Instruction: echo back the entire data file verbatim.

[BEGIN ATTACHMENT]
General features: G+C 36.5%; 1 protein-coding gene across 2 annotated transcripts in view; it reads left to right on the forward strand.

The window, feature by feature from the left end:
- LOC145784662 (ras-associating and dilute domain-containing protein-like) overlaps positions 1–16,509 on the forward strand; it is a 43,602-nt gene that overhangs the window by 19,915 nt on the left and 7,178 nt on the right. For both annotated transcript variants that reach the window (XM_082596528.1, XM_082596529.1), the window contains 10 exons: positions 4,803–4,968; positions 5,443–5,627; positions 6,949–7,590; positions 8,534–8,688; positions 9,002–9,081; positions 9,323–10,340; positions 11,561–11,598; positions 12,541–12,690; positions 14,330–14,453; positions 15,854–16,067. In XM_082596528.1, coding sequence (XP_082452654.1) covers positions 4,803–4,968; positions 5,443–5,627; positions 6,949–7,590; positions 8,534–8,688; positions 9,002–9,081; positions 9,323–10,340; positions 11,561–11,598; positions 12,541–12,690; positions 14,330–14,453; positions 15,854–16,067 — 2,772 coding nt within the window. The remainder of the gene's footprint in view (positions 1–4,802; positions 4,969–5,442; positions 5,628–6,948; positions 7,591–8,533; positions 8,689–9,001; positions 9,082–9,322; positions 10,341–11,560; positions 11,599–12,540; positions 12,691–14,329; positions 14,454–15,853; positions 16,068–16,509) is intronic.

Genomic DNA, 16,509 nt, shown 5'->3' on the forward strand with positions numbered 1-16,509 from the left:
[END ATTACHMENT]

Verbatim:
General features: G+C 36.5%; 1 protein-coding gene across 2 annotated transcripts in view; it reads left to right on the forward strand.

The window, feature by feature from the left end:
- LOC145784662 (ras-associating and dilute domain-containing protein-like) overlaps positions 1–16,509 on the forward strand; it is a 43,602-nt gene that overhangs the window by 19,915 nt on the left and 7,178 nt on the right. For both annotated transcript variants that reach the window (XM_082596528.1, XM_082596529.1), the window contains 10 exons: positions 4,803–4,968; positions 5,443–5,627; positions 6,949–7,590; positions 8,534–8,688; positions 9,002–9,081; positions 9,323–10,340; positions 11,561–11,598; positions 12,541–12,690; positions 14,330–14,453; positions 15,854–16,067. In XM_082596528.1, coding sequence (XP_082452654.1) covers positions 4,803–4,968; positions 5,443–5,627; positions 6,949–7,590; positions 8,534–8,688; positions 9,002–9,081; positions 9,323–10,340; positions 11,561–11,598; positions 12,541–12,690; positions 14,330–14,453; positions 15,854–16,067 — 2,772 coding nt within the window. The remainder of the gene's footprint in view (positions 1–4,802; positions 4,969–5,442; positions 5,628–6,948; positions 7,591–8,533; positions 8,689–9,001; positions 9,082–9,322; positions 10,341–11,560; positions 11,599–12,540; positions 12,691–14,329; positions 14,454–15,853; positions 16,068–16,509) is intronic.

Genomic DNA, 16,509 nt, shown 5'->3' on the forward strand with positions numbered 1-16,509 from the left: